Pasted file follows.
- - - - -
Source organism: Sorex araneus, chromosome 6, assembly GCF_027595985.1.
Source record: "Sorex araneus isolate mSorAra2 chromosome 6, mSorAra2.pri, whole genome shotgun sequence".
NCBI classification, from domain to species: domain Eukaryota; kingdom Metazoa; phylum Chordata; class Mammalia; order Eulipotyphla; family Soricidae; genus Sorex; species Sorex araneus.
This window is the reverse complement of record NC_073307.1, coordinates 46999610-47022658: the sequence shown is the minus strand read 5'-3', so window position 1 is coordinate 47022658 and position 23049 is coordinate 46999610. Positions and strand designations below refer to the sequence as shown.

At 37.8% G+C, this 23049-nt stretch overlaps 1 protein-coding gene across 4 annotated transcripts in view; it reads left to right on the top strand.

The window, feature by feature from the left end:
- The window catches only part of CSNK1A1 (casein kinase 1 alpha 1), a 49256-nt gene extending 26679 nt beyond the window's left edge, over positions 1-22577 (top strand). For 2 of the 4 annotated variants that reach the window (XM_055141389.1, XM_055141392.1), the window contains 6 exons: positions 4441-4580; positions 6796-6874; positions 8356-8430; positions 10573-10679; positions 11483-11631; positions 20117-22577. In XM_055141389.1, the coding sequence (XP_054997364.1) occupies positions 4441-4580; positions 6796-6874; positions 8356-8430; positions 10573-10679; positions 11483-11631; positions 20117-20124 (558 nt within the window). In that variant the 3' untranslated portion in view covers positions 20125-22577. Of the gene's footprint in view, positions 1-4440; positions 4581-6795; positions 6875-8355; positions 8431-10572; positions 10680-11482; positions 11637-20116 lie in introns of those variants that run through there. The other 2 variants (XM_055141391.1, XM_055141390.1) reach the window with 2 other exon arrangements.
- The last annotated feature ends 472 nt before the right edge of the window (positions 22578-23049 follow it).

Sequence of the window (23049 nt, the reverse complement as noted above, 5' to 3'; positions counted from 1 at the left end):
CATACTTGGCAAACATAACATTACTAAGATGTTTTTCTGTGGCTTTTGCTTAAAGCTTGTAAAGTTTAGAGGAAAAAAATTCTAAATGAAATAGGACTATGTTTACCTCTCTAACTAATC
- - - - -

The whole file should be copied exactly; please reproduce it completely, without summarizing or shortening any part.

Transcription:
Source organism: Sorex araneus, chromosome 6, assembly GCF_027595985.1.
Source record: "Sorex araneus isolate mSorAra2 chromosome 6, mSorAra2.pri, whole genome shotgun sequence".
NCBI classification, from domain to species: domain Eukaryota; kingdom Metazoa; phylum Chordata; class Mammalia; order Eulipotyphla; family Soricidae; genus Sorex; species Sorex araneus.
This window is the reverse complement of record NC_073307.1, coordinates 46999610-47022658: the sequence shown is the minus strand read 5'-3', so window position 1 is coordinate 47022658 and position 23049 is coordinate 46999610. Positions and strand designations below refer to the sequence as shown.

At 37.8% G+C, this 23049-nt stretch overlaps 1 protein-coding gene across 4 annotated transcripts in view; it reads left to right on the top strand.

The window, feature by feature from the left end:
- The window catches only part of CSNK1A1 (casein kinase 1 alpha 1), a 49256-nt gene extending 26679 nt beyond the window's left edge, over positions 1-22577 (top strand). For 2 of the 4 annotated variants that reach the window (XM_055141389.1, XM_055141392.1), the window contains 6 exons: positions 4441-4580; positions 6796-6874; positions 8356-8430; positions 10573-10679; positions 11483-11631; positions 20117-22577. In XM_055141389.1, the coding sequence (XP_054997364.1) occupies positions 4441-4580; positions 6796-6874; positions 8356-8430; positions 10573-10679; positions 11483-11631; positions 20117-20124 (558 nt within the window). In that variant the 3' untranslated portion in view covers positions 20125-22577. Of the gene's footprint in view, positions 1-4440; positions 4581-6795; positions 6875-8355; positions 8431-10572; positions 10680-11482; positions 11637-20116 lie in introns of those variants that run through there. The other 2 variants (XM_055141391.1, XM_055141390.1) reach the window with 2 other exon arrangements.
- The last annotated feature ends 472 nt before the right edge of the window (positions 22578-23049 follow it).

Sequence of the window (23049 nt, the reverse complement as noted above, 5' to 3'; positions counted from 1 at the left end):
CATACTTGGCAAACATAACATTACTAAGATGTTTTTCTGTGGCTTTTGCTTAAAGCTTGTAAAGTTTAGAGGAAAAAAATTCTAAATGAAATAGGACTATGTTTACCTCTCTAACTAATC